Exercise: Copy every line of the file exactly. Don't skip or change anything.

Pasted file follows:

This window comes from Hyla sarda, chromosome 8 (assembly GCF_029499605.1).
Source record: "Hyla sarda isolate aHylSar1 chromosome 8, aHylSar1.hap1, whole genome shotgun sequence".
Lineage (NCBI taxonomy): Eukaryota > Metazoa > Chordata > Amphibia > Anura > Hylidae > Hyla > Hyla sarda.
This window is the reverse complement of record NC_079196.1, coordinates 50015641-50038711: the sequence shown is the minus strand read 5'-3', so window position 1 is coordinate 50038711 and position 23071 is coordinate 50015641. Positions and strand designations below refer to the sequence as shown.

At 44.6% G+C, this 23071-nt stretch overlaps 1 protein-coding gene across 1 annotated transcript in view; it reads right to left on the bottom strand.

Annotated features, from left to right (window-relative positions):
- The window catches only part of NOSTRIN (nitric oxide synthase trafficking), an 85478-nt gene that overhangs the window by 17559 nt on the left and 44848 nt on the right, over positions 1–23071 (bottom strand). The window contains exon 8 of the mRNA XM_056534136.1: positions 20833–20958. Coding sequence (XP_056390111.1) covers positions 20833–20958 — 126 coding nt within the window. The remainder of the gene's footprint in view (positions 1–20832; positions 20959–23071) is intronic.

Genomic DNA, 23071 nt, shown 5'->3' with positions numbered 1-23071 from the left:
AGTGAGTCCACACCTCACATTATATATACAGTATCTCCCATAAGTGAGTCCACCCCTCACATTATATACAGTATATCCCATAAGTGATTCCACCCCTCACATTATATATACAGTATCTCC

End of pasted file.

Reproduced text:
This window comes from Hyla sarda, chromosome 8 (assembly GCF_029499605.1).
Source record: "Hyla sarda isolate aHylSar1 chromosome 8, aHylSar1.hap1, whole genome shotgun sequence".
Lineage (NCBI taxonomy): Eukaryota > Metazoa > Chordata > Amphibia > Anura > Hylidae > Hyla > Hyla sarda.
This window is the reverse complement of record NC_079196.1, coordinates 50015641-50038711: the sequence shown is the minus strand read 5'-3', so window position 1 is coordinate 50038711 and position 23071 is coordinate 50015641. Positions and strand designations below refer to the sequence as shown.

At 44.6% G+C, this 23071-nt stretch overlaps 1 protein-coding gene across 1 annotated transcript in view; it reads right to left on the bottom strand.

Annotated features, from left to right (window-relative positions):
- The window catches only part of NOSTRIN (nitric oxide synthase trafficking), an 85478-nt gene that overhangs the window by 17559 nt on the left and 44848 nt on the right, over positions 1–23071 (bottom strand). The window contains exon 8 of the mRNA XM_056534136.1: positions 20833–20958. Coding sequence (XP_056390111.1) covers positions 20833–20958 — 126 coding nt within the window. The remainder of the gene's footprint in view (positions 1–20832; positions 20959–23071) is intronic.

Genomic DNA, 23071 nt, shown 5'->3' with positions numbered 1-23071 from the left:
AGTGAGTCCACACCTCACATTATATATACAGTATCTCCCATAAGTGAGTCCACCCCTCACATTATATACAGTATATCCCATAAGTGATTCCACCCCTCACATTATATATACAGTATCTCC